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Mr. Basal and the Buntings photo

“Hello ma’am. I presume you are the lady of the house. Please allow me to introduce myself. I am Mr. Basal and I believe that I have something you’ve lost – something you’d like to get back,” he says with the typical salesman’s false valiance and veneered grin.

“Whatever you’ve got, I’m not interested,” Lorelei retorts. She moves to close her door on the man that she presumes to be a cutlery huckster or Jehovah’s Witness, with his predictable Sunday suit and false confidence. A man that secure in himself could only peddling housewives’ weapons or Deliverance. 

A black-toed Oxford with the slickness of an eel pitches itself as a doorstop. “Ma’am… this I think you’ll want.” From his briefcase he pulls a small hand-bound catalogue with the words Fall Lookbook scrawled in gold script across the dark leather cover. Lorelei looks curiously at the little book, but keeps Mr. Basal’s captive foot jammed in the doorframe.

“This is only a modest sampling of my available selection, I assure you, but from what I can tell by the look of you, my instinct is page 27. It will suit your tastes quite nicely.” The man turns the book toward Lorelei and opens to a section marked by a velvet strap.

On the page is a single black and white photograph of a tall blonde man and two neatly presented children. The man is dressed much like the one standing before Lorelei, in his tailored suit, silk tie, and a pair of buffed black Oxfords. His monogrammed cufflinks boast his love of the luxe, shining just enough to be noticed above the hands resting on one of each of his children’s shoulders. The son and daughter are terrible little mirrors that mock one another and their father in a twisted Trinity of genetic bondage. The two are a ghostlike Gemini, perched in iron chairs carved with filigree patterns, and both clothed in white linen with matching sun-bleached curls cropped close to their heads. To Lorelei, they look like two cupids stripped of their wings and sworn to a vow of placidity.

“I’m afraid I don’t understand,” Lorelei says, but the photo has tapped into some innate sense of alarm, and she unwittingly loses hold of the door, allowing it to creep open as she looks at the image laid out before her.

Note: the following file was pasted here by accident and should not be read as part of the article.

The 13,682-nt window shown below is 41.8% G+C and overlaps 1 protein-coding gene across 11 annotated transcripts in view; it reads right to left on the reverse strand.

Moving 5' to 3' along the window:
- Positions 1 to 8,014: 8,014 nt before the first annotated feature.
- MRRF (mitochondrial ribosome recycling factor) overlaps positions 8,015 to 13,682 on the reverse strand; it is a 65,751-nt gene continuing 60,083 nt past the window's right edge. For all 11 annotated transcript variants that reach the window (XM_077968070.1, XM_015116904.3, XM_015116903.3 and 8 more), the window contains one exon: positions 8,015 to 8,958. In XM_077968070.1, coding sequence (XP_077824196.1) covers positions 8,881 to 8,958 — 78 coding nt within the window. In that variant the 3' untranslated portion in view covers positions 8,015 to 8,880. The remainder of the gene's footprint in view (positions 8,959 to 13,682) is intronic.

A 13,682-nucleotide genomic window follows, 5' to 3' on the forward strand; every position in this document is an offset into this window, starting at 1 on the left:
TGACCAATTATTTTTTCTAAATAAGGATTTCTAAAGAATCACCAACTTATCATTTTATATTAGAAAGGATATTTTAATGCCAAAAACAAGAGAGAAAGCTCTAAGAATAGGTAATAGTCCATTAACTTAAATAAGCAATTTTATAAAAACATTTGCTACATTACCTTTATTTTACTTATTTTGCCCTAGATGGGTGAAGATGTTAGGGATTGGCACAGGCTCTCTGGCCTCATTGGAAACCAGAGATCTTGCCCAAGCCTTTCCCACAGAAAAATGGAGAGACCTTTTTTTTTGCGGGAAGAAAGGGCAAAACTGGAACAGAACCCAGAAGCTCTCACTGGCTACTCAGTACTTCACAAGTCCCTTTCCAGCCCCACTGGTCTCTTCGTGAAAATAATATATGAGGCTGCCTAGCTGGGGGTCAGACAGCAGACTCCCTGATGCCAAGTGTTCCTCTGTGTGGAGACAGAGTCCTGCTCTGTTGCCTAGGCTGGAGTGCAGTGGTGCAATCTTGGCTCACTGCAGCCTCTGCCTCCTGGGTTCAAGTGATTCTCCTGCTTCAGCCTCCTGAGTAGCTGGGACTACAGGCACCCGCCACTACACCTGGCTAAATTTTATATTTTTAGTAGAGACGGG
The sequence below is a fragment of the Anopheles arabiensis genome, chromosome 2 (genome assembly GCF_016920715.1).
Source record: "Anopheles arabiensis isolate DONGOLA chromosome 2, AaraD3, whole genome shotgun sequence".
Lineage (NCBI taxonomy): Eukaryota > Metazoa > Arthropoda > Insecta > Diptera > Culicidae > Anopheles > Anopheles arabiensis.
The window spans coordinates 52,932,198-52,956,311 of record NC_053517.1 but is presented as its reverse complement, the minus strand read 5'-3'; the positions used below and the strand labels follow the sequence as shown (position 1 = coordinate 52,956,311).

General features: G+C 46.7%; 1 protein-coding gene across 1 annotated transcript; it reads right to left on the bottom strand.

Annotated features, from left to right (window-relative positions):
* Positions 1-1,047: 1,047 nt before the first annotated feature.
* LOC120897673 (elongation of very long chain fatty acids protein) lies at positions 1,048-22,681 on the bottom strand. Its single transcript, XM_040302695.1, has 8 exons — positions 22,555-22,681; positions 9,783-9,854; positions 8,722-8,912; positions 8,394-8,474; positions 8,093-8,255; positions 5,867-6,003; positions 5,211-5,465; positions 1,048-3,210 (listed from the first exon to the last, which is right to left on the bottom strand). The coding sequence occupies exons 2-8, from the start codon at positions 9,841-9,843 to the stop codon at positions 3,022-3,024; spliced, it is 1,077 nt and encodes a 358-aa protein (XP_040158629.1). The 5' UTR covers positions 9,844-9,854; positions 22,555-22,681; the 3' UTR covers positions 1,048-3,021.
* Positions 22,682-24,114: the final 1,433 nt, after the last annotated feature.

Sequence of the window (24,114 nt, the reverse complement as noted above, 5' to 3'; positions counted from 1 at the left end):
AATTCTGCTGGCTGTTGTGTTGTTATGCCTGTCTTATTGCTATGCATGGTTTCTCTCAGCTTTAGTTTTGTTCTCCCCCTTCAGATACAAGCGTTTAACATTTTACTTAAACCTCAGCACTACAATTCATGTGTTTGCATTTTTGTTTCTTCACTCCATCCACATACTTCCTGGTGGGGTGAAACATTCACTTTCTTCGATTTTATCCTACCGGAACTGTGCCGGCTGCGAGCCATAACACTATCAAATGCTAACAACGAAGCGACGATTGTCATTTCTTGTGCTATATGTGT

“You had a matched set just like this, didn’t you, Mrs. Boucher?”

Her agitation is apparent. “The only matched sets I have are China patterns and encyclopedias. I am not sure what game you are playing here, but I am in no mood for it.”

“Would that mood be the result of your recent status as a widow?” Mr. Basal asks, as he watches Lorelei’s composure break, like a hard-boiled egg tapped until its cracks slowly spread and split the surface into a mosaic of fragments.

“Who sent you here? Why are you doing this to me?” she demands.

“Calm down, Mrs. Boucher. A man in my line of business reads obituaries as though they are want ads. I offer a special service to individuals like yourself, those who might want to begin a fresh life without having to start from scratch. You see, I am some form of a matchmaker, child caregiver, and therapist all in one package, but my dealings are much simpler and more affordable than any of those on their own, let alone combined.”

“What exactly is your job title, then?”

“I am a Familialist. I forge families for those incapable of doing it themselves. I am not simply here to provide husbands and wives for the lonely; I am here to offer individuals the opportunity to jumpstart their lives without having to work so hard for it. Dating, marriage, childbearing… the whole bit can take years if you go it alone, but if you allow me to take care of you, it can all be yours by tomorrow afternoon.”

“This is a disgusting joke,” Lorelei spits. “Who put you up to it?”

“I know this must come as a shock. I don’t advertise my services, you see. I only offer my work to those in need of it… those who I believe will accept my help. I’ve done my research, Mrs. Boucher, and I am quite certain that though it was ruled an accident, the death of your husband and children was far from a carbon monoxide slip that the toxicity alarm just happened to miss while you were traveling on business. Mr. Boucher was not a happy man, and…”

“There’s no need to finish. I know who my husband was.”

“Yes, but do you know who you are?” Mr. Basal asks with a smile that is almost clown-like in its attempt to feign sincerity.

“Never mind that. So, what? You are here to give me a set of replacements?”

“Not give, dear Mrs. Boucher, sell. After all, how can a man live if he simply gives away all of his wiles and wares?”

“And the family in the photo…”

“Yes, number twenty-seven. The Buntings. They are a perfect fit, the closest you will find in manner and appearance to your original set.”

Lorelei bites her lip to stop herself from asking, but fails to succeed as she slips and inquires “How much?”

“Enough. And if you buy before I leave today, you will receive a complimentary pet of choice simply for your patience and your promised loyalty as a client. I will also take care of all legal documents. Everything will be legitimate, or at least appear as such on paper. You will be able to call yourself Mrs. Lorelei Bunting before the week is out.”

“How shall I pay you?”

“We can discuss that. Now let me in, dear Mrs. Boucher. This is the last time anyone will call you by that name and we must celebrate if we are to help you properly begin where your former self ends.”

image: Andromeda Veach